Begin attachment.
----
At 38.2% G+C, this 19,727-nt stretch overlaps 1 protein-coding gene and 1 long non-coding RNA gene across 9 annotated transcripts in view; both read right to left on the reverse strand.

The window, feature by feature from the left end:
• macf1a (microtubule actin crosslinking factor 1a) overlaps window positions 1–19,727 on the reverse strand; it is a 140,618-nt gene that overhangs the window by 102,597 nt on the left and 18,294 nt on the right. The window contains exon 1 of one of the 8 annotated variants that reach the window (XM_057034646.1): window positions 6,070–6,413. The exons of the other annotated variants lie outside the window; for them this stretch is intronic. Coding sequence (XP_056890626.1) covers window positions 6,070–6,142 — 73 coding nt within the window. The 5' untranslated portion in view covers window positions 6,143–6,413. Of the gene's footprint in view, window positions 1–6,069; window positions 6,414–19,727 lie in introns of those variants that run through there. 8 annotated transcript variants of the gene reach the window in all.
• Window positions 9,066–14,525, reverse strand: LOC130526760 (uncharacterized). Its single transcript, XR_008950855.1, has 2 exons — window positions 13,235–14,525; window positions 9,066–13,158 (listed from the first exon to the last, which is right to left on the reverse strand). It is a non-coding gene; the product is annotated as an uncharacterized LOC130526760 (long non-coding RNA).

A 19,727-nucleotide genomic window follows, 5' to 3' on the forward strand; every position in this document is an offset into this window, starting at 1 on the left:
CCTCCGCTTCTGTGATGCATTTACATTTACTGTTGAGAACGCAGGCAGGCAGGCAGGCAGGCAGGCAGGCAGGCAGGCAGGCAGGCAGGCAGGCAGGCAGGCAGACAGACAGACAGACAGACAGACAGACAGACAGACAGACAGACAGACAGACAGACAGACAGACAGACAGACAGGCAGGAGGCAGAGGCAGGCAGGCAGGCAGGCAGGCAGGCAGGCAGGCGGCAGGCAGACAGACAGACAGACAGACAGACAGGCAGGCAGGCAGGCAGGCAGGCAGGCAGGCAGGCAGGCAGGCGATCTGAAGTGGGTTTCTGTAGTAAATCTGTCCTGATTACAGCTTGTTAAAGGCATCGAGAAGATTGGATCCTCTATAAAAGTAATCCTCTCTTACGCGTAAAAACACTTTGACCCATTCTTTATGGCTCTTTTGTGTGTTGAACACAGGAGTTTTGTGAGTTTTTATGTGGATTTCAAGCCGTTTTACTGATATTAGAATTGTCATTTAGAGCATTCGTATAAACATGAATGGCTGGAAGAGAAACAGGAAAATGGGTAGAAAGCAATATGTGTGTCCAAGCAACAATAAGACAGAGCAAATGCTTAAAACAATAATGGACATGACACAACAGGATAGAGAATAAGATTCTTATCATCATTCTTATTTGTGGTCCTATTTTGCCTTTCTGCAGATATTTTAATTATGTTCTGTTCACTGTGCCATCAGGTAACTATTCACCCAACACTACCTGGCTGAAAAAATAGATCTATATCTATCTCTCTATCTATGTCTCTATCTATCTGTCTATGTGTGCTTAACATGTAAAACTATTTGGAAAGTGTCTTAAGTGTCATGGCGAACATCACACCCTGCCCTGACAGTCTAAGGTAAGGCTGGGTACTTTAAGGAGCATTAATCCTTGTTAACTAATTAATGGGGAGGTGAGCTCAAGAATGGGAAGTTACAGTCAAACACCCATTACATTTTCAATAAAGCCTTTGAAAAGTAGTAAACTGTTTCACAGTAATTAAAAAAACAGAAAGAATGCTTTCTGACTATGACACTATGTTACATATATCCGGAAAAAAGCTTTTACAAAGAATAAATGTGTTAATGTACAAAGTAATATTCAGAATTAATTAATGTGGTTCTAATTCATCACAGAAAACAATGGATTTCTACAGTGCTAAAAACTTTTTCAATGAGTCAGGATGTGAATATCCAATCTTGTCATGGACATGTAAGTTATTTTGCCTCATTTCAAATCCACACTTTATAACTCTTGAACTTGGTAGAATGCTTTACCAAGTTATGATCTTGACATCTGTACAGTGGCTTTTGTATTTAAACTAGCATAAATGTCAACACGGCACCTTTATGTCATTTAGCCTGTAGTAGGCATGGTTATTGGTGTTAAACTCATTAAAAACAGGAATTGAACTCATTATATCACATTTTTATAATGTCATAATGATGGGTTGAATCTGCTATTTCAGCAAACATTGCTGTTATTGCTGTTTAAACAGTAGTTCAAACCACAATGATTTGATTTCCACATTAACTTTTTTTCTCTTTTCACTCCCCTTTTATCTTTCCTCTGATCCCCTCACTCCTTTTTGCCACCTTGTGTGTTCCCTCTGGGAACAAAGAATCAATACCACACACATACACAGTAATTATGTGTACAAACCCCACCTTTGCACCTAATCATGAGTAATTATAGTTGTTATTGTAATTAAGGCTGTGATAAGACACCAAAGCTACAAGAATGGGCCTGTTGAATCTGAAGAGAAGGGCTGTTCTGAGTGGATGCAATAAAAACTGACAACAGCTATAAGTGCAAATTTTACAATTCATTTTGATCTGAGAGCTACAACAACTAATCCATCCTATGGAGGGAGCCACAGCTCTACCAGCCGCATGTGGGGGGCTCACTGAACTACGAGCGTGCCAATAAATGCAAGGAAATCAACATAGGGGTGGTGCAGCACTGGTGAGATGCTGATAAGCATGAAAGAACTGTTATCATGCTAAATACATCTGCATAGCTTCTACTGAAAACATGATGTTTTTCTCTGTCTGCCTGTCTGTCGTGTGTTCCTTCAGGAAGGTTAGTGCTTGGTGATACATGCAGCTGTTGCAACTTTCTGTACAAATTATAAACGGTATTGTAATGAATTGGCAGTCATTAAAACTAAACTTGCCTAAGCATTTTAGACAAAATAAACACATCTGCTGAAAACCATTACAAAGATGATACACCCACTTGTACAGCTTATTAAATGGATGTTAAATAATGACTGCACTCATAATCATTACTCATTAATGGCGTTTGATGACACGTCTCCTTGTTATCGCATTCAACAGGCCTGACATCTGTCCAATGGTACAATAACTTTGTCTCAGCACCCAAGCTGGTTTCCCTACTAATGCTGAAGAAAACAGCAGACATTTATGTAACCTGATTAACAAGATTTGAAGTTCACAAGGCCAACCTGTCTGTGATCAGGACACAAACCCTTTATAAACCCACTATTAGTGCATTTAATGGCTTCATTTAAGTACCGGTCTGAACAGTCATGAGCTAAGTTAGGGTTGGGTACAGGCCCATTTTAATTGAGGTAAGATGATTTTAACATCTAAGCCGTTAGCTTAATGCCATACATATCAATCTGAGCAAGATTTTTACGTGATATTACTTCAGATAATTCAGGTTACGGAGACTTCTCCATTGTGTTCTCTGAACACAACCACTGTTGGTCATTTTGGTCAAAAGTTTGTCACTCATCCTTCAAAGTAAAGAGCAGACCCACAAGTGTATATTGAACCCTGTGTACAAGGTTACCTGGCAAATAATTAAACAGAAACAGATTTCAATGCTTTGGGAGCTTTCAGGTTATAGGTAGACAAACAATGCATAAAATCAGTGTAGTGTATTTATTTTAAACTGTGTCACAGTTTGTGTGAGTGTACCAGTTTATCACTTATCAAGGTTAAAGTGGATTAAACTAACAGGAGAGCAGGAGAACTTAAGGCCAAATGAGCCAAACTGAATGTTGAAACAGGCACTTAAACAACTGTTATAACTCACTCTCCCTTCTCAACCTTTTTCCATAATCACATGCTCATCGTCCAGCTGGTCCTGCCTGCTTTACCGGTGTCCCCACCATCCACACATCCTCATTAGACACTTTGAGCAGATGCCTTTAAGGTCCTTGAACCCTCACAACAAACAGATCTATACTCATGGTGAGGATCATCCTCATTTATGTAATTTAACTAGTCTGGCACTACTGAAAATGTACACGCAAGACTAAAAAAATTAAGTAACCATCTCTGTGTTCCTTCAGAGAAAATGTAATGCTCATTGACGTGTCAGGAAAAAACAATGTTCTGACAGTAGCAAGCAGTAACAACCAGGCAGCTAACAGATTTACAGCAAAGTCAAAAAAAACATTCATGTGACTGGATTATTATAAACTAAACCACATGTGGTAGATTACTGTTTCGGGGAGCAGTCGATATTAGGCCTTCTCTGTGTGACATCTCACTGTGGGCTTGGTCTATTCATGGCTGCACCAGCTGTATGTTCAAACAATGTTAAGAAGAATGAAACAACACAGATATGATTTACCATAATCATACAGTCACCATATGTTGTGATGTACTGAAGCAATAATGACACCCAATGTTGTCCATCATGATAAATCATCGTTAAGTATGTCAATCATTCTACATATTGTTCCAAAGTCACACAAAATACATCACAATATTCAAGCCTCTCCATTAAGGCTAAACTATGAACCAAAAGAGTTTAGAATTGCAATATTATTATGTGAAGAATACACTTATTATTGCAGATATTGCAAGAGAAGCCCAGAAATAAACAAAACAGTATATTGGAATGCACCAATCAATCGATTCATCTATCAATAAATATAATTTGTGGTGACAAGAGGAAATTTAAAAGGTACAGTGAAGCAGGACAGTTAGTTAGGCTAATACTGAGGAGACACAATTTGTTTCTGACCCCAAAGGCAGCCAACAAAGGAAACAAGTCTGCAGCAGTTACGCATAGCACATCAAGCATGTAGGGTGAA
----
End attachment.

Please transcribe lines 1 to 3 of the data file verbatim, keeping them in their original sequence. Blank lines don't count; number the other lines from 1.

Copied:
At 38.2% G+C, this 19,727-nt stretch overlaps 1 protein-coding gene and 1 long non-coding RNA gene across 9 annotated transcripts in view; both read right to left on the reverse strand.

The window, feature by feature from the left end:
• macf1a (microtubule actin crosslinking factor 1a) overlaps window positions 1–19,727 on the reverse strand; it is a 140,618-nt gene that overhangs the window by 102,597 nt on the left and 18,294 nt on the right. The window contains exon 1 of one of the 8 annotated variants that reach the window (XM_057034646.1): window positions 6,070–6,413. The exons of the other annotated variants lie outside the window; for them this stretch is intronic. Coding sequence (XP_056890626.1) covers window positions 6,070–6,142 — 73 coding nt within the window. The 5' untranslated portion in view covers window positions 6,143–6,413. Of the gene's footprint in view, window positions 1–6,069; window positions 6,414–19,727 lie in introns of those variants that run through there. 8 annotated transcript variants of the gene reach the window in all.